When I first started putting my feelers out into the Twitter world of the sex industry I was shocked by the incredible hustle that these cats were putting on. They pay photographers to shoot pro level portraiture for their ads and their social media; they’re engaging with followers all day every day on Twitter and IG and Snapchat; they’re camming for eight to fourteen hours at a time, hustling for tokens on MyFreeCams or wherever; they’re filming solo and hardcore content, editing and releasing it themselves, then advertising it through every other channel they’ve got for five to fifteen bucks a pop; escorts especially are touring all over the country every other week, booking gigs months in advance; a lot of them are writing or speaking on the issues affecting them and their industry; some of them are getting hell political in the face of draconian measures that put their fellow workers’ safety at risk.

Sex work has a hard-out emphasis on -work-. I’m watching these feeds go by and it’s non-stop.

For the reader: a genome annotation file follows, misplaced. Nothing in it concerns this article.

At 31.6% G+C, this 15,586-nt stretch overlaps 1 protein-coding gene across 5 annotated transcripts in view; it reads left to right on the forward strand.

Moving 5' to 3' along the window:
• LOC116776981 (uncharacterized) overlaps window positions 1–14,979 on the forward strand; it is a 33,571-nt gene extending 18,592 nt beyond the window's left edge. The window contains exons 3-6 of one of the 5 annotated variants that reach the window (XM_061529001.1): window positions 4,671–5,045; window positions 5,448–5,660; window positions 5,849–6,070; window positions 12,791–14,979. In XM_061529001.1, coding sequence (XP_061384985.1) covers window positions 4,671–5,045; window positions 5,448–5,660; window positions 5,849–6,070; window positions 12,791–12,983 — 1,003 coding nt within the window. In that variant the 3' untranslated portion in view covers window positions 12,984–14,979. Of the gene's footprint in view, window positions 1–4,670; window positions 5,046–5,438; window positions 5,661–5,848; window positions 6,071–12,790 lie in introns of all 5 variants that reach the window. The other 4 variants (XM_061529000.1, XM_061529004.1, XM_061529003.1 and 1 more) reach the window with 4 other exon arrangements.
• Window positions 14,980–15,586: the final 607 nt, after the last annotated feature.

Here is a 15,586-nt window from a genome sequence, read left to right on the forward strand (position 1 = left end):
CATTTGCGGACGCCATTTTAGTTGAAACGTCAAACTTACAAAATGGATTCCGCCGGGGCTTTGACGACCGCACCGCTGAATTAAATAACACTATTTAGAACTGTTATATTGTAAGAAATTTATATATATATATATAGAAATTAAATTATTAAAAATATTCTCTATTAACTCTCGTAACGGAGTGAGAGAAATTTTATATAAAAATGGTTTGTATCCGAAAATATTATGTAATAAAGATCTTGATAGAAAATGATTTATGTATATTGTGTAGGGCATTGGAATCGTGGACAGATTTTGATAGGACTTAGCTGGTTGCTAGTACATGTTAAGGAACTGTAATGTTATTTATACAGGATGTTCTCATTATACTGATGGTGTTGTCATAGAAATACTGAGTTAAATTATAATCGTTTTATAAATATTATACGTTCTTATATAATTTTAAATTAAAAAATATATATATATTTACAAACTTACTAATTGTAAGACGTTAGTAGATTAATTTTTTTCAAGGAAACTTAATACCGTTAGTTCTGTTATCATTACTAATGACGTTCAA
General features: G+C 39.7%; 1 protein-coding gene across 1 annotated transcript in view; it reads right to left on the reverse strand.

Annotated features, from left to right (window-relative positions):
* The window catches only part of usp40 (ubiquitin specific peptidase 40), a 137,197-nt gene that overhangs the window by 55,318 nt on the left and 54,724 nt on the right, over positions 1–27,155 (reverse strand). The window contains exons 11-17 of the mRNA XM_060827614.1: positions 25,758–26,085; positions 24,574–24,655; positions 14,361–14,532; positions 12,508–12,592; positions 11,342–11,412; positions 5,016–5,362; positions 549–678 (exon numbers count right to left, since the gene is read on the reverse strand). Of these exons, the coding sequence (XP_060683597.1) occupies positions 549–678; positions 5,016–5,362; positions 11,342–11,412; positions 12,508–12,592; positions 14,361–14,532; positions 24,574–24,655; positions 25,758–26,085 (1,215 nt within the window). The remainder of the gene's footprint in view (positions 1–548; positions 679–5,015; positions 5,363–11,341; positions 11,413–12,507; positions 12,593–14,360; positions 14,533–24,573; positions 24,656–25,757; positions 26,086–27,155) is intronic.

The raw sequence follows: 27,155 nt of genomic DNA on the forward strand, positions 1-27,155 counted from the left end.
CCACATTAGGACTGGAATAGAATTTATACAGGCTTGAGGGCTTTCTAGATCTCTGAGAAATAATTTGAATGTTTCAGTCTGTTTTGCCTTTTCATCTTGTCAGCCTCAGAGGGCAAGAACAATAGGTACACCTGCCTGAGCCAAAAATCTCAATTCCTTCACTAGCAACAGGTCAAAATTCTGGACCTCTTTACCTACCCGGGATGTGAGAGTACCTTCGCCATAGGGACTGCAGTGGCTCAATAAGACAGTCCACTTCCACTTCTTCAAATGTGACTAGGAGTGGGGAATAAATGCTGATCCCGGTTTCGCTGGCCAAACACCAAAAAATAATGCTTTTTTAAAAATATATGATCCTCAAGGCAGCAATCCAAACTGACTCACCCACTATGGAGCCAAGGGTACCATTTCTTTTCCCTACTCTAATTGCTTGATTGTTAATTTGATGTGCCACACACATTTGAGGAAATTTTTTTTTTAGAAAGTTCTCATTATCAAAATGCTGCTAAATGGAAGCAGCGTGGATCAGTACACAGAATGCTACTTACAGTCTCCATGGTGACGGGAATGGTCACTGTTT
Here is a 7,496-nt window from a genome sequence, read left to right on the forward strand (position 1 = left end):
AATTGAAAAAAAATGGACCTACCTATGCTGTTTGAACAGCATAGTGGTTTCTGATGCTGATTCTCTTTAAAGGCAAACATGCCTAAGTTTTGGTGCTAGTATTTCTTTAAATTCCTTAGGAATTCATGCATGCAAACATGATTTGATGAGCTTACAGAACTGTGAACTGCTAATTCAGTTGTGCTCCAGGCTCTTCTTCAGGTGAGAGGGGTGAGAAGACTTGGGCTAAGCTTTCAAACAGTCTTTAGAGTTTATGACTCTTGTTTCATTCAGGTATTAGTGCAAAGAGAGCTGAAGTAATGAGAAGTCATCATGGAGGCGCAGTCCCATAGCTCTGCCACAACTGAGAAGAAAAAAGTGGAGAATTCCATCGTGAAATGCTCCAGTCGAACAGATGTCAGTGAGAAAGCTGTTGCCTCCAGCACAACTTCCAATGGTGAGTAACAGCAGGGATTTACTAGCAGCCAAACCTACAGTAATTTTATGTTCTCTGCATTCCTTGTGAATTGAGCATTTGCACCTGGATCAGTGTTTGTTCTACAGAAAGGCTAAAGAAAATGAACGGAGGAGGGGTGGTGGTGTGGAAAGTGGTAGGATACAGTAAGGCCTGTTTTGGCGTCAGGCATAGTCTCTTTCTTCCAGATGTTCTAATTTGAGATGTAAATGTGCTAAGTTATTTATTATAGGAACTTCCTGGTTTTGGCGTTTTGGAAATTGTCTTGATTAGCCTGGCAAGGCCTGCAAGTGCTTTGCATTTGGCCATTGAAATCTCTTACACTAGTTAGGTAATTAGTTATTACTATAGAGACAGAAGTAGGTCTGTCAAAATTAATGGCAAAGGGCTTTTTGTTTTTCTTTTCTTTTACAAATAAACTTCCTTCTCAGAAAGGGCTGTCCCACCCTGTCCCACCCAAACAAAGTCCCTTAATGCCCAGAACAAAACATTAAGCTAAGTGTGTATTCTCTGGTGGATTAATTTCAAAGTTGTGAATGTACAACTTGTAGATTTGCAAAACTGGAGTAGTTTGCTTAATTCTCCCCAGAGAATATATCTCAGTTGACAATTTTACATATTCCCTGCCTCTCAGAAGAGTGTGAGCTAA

I’m not saying every single one of them wants to be full time porn star. But I’m of the opinion that if you go to a shoot that takes the whole day, that puts your body through some serious work, you ought to get compensated appropriately; and, it’s not like there’s no upkeep needed to keep a human body porn shoot ready.

That’s not necessarily what has been lost in the age of not paying for porn. Performers turn up, they do their thing, and they get paid to do that job. But the reduced budgets show up in other ways, and you will have noticed it. Smaller budgets are reflected in the loss of the adjacent crew members. You can’t have a dedicated lighting tech, so the lighting rigs have become simpler, down to as simple as just sticking an LED array on top of the camera. Same goes for a sound engineer/recordist/boom operator, so the sound quality drops right off. There’s no gaffer or best boy or second assistant director running around make the set run smoothly. There’s no dedicated costume or hair and make-up, so performers are just wearing what they own and doing their own face and their own hair. There’s no craft services, no samovars of coffee or bags of crisps even. And because there’s no creature comforts on set, nothing beyond the absolute basics, the best thing to do for everybody involved is just to get the footage in the can and let everybody go home.